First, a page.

But the public wasn't heard from on the issue—at least not yet. This morning, the committee was simply holding a so-called "print hearing." Simply put, the committee was mulling on whether the proposed measure—put forth by Ketchum Democratic Sen. Michelle Stennett—should proceed for a full committee hearing where the public will be able to weigh in on the measure.
"More and more young people are leaving the state," Stennett told her colleagues. "This is not sustainable."
Stennett's bill would see Idaho's current minimum wage of $7.25 per hour increase to $8.50 by July of this year and $9.75 in July 2015, with incremental increases tied to the U.S. government's consumer price index. Gradual increases are also being proposed for seasonal employees and workers who depend on tips.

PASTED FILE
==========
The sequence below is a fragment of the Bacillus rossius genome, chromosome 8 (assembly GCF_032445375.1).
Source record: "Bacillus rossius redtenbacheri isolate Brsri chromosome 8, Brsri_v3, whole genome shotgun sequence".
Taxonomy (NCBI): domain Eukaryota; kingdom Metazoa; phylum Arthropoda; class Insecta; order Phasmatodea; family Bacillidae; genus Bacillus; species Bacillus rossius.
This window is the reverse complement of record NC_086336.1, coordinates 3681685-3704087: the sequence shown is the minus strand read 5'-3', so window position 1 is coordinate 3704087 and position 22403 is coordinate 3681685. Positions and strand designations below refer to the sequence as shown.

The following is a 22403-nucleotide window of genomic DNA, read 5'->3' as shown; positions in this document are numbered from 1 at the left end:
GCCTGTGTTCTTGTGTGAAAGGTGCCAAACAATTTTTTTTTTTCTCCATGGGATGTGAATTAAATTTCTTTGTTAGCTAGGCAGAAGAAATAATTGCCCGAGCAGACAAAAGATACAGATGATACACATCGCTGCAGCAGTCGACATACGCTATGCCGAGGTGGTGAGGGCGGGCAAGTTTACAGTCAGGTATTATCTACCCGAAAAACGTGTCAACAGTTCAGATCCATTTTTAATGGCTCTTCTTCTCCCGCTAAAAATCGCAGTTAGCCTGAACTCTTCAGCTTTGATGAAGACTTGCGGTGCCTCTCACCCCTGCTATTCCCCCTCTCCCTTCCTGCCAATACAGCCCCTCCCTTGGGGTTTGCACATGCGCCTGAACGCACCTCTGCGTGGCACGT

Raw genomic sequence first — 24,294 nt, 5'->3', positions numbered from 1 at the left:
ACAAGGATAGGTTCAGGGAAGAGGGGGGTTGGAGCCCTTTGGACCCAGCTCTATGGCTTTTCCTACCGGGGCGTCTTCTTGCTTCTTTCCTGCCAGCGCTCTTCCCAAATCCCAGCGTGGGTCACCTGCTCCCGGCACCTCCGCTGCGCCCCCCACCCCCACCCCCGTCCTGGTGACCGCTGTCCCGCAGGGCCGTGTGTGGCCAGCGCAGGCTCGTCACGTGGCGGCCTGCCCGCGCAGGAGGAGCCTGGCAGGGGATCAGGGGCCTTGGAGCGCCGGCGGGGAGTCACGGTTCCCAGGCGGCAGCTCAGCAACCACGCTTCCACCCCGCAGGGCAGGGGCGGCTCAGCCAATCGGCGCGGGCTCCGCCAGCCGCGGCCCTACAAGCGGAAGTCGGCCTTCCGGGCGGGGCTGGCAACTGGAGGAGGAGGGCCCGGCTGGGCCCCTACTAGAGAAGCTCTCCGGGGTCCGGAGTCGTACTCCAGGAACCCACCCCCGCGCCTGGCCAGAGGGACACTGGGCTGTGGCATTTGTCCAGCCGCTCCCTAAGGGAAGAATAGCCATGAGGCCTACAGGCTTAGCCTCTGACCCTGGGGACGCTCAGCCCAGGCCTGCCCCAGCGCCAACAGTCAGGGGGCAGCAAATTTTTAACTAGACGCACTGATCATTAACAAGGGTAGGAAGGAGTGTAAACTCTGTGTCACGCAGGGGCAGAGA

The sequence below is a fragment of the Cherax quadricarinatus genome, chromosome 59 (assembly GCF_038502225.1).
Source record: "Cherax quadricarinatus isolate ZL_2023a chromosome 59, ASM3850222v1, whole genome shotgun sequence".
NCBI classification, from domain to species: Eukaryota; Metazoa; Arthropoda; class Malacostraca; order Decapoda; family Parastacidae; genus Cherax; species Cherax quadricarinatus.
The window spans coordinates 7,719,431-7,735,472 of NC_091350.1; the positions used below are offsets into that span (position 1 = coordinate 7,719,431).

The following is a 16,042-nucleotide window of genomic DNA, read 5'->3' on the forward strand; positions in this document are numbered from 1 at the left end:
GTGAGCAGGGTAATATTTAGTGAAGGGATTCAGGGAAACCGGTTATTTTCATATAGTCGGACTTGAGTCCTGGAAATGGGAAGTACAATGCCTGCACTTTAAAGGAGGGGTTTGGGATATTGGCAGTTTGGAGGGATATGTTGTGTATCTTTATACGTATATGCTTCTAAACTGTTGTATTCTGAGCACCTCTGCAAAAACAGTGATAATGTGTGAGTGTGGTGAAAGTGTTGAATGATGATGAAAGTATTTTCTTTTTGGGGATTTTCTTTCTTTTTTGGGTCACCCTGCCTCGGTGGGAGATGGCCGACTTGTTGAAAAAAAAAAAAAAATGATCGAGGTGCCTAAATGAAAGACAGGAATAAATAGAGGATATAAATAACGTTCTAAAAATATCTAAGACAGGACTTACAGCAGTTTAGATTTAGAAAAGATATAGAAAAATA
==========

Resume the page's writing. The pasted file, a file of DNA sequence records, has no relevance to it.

Stennett also pointed to what she called a fair amount of misperception of who in Idaho is currently earning the minimum wage.
"Many think they're part-time, they live with their parents or are in after-school jobs," she said. "But 40 percent [of minimum wage earners] say it's the sole source of income in their household. Twenty-eight percent have children. Fifty-six percent of them are women, and often single."
And while Senate Majority Leader Sen. Bart Davis agreed to move forward with the full hearing, he did give some indication of where the debate was heading.
"I was here in 2007 when we coupled Idaho's minimum wage to the federal minimum wage," said Davis. "Since then, Idahoans have received $2.10 in increases that they otherwise would not have received during a very difficult recession. I'm troubled that we now want to decouple us from the federal wage standard. Idaho needs to be very careful anytime it wants to decouple itself, and many of us worked very hard to couple us to that standard. I throw that out for public consideration as this debate goes forward."